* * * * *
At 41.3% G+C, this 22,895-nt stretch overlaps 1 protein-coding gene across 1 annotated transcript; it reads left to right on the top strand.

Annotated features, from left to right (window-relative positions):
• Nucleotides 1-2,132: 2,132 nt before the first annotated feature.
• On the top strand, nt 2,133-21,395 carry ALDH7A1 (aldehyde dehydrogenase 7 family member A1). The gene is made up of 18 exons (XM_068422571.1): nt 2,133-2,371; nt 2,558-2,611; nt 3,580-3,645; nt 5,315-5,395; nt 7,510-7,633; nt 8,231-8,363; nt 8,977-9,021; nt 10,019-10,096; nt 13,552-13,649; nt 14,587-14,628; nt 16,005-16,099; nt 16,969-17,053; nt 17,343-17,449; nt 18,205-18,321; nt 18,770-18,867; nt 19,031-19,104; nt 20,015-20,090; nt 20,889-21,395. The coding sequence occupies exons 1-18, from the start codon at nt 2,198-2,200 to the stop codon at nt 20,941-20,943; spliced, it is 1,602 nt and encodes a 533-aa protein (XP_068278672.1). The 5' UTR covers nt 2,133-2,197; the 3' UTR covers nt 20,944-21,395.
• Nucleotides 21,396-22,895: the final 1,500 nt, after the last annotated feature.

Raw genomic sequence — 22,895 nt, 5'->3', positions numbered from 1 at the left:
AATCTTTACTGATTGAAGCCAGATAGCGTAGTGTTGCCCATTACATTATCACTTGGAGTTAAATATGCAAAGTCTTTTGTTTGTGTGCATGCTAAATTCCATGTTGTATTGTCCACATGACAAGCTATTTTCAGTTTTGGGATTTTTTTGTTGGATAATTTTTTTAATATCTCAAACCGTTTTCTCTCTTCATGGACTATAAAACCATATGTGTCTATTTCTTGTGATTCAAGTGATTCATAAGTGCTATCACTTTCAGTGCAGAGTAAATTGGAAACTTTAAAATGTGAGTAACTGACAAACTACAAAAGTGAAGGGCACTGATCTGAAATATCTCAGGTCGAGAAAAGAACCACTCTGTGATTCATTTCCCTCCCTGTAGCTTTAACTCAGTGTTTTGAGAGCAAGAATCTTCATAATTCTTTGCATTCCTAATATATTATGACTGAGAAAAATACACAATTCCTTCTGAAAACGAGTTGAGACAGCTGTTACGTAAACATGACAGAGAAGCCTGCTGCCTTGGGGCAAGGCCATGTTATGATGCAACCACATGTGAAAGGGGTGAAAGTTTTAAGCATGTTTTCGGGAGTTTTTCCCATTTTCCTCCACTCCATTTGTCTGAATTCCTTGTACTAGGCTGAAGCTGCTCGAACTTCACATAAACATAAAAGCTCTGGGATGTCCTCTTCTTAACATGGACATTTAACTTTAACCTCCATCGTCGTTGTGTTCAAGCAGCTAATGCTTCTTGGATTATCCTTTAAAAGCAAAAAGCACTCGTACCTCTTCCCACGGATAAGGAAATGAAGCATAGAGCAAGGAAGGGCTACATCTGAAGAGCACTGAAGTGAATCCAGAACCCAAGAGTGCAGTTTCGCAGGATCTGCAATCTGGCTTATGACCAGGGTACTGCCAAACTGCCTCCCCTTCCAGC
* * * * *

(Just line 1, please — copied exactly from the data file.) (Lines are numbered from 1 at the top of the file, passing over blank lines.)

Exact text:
At 41.3% G+C, this 22,895-nt stretch overlaps 1 protein-coding gene across 1 annotated transcript; it reads left to right on the top strand.